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Google+ had major changes. Are they for the better?

Google+ had major changes. Are they for the better?

If you haven't checked up on your Google+ account lately, things have changed radically in the last couple weeks. Apparently acknowledging that their original vision for G+ hadn't come to pass, Google has given the service a major revamp and, in the process, decoupled it from just about every other service on the system.

The result is a Google+ that's now almost wholly focused on Communities and Collections, the two most popular areas among users. Or, as as PopSci put it, G+ is now basically a combination of Reddit and Pinterest. Accompanying this is a sleek, steamlined new GUI that's consistent across all platforms.

Google, obviously, is focused on the users here. The service has always been seen as shaky, and so it makes sense that they'd focus on the areas which are most likely to draw in new members. But what does it look like from a marketing standpoint?

Let's take a look at some of the biggest changes.

The New Google+ And What It Means For Your Marketing

I. The Local Review Problem

OK, let's get the biggest change -and the biggest hassle- out of the way. Google+ is now completely untethered from Google Local. Your Google Local listing and your Google Business listing are now basically the same thing.

Unfortunately, this includes your reviews. Simply put, it's now harder to give your users stable links to review your business. As things stand -and we're really hoping Google fixes this- you have to give out highly specific URLs that point directly to your business in the search engine.

Currently, the best "fix" for this is to utilize a third-party tool, the excellent Google Review Link Generator from Grade.us. It's extremely easy to use - put in a few details about your business, then it constructs links directly to the Google Search Page. And that's the new link for "Leave Us A Review".

If you want to get fancy, it also gives you links for Google Maps on browsers, iOS, or Android.

II. Other Features Gone Missing

Two of the stranger changes to Google+ is that both Events and Hangouts are no longer part of the system. The loss of the Events feature could be an issue if you already have a community of customers on G+, since you'll now have to notify them of events via email.

Likewise, Hangouts was a useful communication tool to have in G+, but now you pretty much have to use a separate app. This is annoying, but probably not going to affect your marketing much.

Finally -and a bit annoyingly- Google AdWords no longer uses the Google+ Follower Count Extension. So you can't include live follower counts in your ads any more.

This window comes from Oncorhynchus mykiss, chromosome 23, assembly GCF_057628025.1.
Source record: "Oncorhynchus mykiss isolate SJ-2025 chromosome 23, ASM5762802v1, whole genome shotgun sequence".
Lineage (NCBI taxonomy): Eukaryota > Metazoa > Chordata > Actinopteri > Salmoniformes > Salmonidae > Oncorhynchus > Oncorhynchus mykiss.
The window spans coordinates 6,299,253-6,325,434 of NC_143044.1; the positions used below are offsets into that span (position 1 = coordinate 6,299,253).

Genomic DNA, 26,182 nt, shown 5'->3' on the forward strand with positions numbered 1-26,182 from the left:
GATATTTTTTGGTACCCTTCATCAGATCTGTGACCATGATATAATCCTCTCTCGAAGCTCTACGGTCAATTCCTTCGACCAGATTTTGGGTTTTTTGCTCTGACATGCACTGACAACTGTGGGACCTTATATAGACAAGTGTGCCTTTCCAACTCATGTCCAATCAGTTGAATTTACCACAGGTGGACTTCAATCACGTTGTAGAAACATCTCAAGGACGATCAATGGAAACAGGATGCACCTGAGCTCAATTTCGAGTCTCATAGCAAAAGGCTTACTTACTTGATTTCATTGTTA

III. The New Stream

If there's one word that describes the new UI, it's flat. The entire interface reminds us significantly of the direction Microsoft has been taking their UIs, just with more color. It's clean, simple, easy to navigate with sidebars on the top and left, and it displays content in boxes of varying sizes. It'll fit right in on Windows 10 devices.

The streamlining has resulted in a news stream that loads quickly and keeps a steady flow of material from Friends, people in your Circles, and Collections you're following. Posting new updates, or pulling in photos from your uploaded collection, is simple and self-explanatory.

For users who think services like Facebook are starting to suffer from feature creep and GUI overload, the new G+ may be just what they're looking for.

IV. OK, So What About Marketing?

Whether this will make G+ more or less attractive for marketers is a good question, and time will tell.

For those who used G+ primarily as a hub and discussion page for their Local listing, it may now be nearly useless. By decoupling it from Local, only the most devoted fans will be likely to seek out your Google+ page without being specifically prompted.

And while it's too early to be certain, there's little reason to think your G+ interactions will have much effect on your SEO.

So at this point, Google+ would need to be approached in basically the same way you would other social networks. As an outreach tool, it could be useful in bringing you to the attention of interested leads, but the only way to impress will be through good content posts and enlightened discussion.

What Do You Think?

As users we're basically liking the new slimmed-down look and how the Stream mixes pictures and commentary. As marketers we're disappointed that G+ is now so detached from everything else in their system, especially the whole review problem.

Do you think you'll find uses for this new Google+ in your own online outreach?

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